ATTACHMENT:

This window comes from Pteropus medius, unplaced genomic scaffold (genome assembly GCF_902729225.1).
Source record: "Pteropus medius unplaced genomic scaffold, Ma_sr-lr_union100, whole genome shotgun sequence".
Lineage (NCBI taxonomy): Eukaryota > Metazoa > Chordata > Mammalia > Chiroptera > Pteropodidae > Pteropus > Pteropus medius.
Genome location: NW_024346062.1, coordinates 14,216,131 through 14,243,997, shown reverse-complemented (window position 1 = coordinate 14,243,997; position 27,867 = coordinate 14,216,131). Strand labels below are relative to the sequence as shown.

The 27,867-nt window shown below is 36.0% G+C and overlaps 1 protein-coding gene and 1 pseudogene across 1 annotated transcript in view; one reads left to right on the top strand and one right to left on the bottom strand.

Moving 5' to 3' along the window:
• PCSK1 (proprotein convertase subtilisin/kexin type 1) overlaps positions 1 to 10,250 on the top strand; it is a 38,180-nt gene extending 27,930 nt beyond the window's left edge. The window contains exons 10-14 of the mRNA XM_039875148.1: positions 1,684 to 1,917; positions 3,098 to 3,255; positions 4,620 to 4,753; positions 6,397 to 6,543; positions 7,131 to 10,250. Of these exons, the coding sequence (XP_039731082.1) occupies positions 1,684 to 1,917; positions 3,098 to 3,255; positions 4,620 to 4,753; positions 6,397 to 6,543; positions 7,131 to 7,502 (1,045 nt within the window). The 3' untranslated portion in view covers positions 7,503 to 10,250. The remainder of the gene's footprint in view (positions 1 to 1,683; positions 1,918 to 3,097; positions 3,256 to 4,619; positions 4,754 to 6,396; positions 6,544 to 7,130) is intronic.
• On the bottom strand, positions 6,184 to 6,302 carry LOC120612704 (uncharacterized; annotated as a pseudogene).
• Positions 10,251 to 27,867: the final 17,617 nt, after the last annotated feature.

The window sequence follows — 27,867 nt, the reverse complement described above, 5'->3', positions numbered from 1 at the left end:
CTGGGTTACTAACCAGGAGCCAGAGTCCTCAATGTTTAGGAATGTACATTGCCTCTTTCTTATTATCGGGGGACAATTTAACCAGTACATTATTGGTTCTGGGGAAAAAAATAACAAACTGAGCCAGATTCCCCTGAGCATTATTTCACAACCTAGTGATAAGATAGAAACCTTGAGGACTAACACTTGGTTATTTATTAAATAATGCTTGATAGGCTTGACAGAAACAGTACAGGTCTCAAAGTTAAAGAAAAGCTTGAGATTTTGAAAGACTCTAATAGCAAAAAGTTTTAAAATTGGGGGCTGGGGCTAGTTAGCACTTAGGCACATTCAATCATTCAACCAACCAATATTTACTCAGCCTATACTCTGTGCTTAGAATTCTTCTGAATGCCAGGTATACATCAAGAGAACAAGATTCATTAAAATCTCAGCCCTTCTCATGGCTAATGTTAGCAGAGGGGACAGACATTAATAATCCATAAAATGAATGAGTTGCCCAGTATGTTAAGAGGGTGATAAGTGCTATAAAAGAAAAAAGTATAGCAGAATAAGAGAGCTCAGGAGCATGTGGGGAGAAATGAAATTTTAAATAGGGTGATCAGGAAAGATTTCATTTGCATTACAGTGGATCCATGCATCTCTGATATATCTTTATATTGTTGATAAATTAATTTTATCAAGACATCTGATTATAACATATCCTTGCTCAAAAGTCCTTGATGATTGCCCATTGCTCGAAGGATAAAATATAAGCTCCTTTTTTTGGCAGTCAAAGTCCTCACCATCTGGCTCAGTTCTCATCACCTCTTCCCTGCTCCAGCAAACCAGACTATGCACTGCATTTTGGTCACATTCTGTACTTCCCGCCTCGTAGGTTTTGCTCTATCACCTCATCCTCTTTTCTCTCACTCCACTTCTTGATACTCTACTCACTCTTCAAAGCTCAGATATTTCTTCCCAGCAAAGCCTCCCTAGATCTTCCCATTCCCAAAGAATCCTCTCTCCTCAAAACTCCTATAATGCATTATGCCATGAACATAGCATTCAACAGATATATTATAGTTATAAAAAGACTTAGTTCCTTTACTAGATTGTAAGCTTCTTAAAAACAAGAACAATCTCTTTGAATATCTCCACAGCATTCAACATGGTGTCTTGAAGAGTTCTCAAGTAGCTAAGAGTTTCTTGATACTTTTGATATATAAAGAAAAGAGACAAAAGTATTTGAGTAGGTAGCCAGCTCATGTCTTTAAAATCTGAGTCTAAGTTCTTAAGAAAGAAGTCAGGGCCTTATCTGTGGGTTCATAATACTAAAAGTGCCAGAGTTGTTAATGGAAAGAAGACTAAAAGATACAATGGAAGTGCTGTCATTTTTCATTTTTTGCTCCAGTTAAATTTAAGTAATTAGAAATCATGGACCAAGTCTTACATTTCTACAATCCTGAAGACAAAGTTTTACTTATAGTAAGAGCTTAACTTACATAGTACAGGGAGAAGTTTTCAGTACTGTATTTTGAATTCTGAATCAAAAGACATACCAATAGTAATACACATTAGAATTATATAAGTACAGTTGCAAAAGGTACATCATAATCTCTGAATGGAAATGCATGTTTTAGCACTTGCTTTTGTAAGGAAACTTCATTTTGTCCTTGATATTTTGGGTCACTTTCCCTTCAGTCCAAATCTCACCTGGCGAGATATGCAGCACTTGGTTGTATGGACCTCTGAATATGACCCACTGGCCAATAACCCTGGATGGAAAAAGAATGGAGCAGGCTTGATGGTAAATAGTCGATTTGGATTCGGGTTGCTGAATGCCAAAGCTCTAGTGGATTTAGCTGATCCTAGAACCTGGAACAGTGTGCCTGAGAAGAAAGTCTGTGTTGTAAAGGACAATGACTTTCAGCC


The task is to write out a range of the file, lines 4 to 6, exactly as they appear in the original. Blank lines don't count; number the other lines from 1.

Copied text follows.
Genome location: NW_024346062.1, coordinates 14,216,131 through 14,243,997, shown reverse-complemented (window position 1 = coordinate 14,243,997; position 27,867 = coordinate 14,216,131). Strand labels below are relative to the sequence as shown.

The 27,867-nt window shown below is 36.0% G+C and overlaps 1 protein-coding gene and 1 pseudogene across 1 annotated transcript in view; one reads left to right on the top strand and one right to left on the bottom strand.

Moving 5' to 3' along the window: